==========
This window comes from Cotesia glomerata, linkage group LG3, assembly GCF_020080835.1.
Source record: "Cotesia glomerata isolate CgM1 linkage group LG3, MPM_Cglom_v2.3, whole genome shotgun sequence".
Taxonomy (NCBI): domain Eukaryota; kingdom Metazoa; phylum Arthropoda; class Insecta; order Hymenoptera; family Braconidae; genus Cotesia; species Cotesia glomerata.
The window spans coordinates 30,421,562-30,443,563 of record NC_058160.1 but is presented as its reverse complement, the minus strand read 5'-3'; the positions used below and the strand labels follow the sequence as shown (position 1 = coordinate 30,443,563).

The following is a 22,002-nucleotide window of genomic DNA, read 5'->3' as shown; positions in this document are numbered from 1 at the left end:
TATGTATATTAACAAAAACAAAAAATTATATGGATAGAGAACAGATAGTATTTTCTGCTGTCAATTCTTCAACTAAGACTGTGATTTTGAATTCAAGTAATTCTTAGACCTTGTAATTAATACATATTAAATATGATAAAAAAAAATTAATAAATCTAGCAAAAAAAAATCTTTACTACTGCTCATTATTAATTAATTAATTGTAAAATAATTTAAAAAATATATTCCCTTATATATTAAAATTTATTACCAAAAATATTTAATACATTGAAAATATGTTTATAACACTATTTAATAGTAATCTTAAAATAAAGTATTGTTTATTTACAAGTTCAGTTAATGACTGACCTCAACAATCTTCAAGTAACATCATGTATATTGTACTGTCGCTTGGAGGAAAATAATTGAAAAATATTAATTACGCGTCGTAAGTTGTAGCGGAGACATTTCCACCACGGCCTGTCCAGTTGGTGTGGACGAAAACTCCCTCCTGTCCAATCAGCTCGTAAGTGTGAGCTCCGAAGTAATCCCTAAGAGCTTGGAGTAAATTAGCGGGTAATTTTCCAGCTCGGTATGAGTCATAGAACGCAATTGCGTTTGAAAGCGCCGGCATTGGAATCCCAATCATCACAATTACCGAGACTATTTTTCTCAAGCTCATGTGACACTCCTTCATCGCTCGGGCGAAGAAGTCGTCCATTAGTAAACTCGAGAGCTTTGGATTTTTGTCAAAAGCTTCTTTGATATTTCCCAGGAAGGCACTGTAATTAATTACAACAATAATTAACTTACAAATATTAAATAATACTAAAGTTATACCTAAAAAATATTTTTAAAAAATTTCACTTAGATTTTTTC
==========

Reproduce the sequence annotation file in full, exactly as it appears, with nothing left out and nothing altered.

This window comes from Cotesia glomerata, linkage group LG3, assembly GCF_020080835.1.
Source record: "Cotesia glomerata isolate CgM1 linkage group LG3, MPM_Cglom_v2.3, whole genome shotgun sequence".
Taxonomy (NCBI): domain Eukaryota; kingdom Metazoa; phylum Arthropoda; class Insecta; order Hymenoptera; family Braconidae; genus Cotesia; species Cotesia glomerata.
The window spans coordinates 30,421,562-30,443,563 of record NC_058160.1 but is presented as its reverse complement, the minus strand read 5'-3'; the positions used below and the strand labels follow the sequence as shown (position 1 = coordinate 30,443,563).

The following is a 22,002-nucleotide window of genomic DNA, read 5'->3' as shown; positions in this document are numbered from 1 at the left end:
TATGTATATTAACAAAAACAAAAAATTATATGGATAGAGAACAGATAGTATTTTCTGCTGTCAATTCTTCAACTAAGACTGTGATTTTGAATTCAAGTAATTCTTAGACCTTGTAATTAATACATATTAAATATGATAAAAAAAAATTAATAAATCTAGCAAAAAAAAATCTTTACTACTGCTCATTATTAATTAATTAATTGTAAAATAATTTAAAAAATATATTCCCTTATATATTAAAATTTATTACCAAAAATATTTAATACATTGAAAATATGTTTATAACACTATTTAATAGTAATCTTAAAATAAAGTATTGTTTATTTACAAGTTCAGTTAATGACTGACCTCAACAATCTTCAAGTAACATCATGTATATTGTACTGTCGCTTGGAGGAAAATAATTGAAAAATATTAATTACGCGTCGTAAGTTGTAGCGGAGACATTTCCACCACGGCCTGTCCAGTTGGTGTGGACGAAAACTCCCTCCTGTCCAATCAGCTCGTAAGTGTGAGCTCCGAAGTAATCCCTAAGAGCTTGGAGTAAATTAGCGGGTAATTTTCCAGCTCGGTATGAGTCATAGAACGCAATTGCGTTTGAAAGCGCCGGCATTGGAATCCCAATCATCACAATTACCGAGACTATTTTTCTCAAGCTCATGTGACACTCCTTCATCGCTCGGGCGAAGAAGTCGTCCATTAGTAAACTCGAGAGCTTTGGATTTTTGTCAAAAGCTTCTTTGATATTTCCCAGGAAGGCACTGTAATTAATTACAACAATAATTAACTTACAAATATTAAATAATACTAAAGTTATACCTAAAAAATATTTTTAAAAAATTTCACTTAGATTTTTTC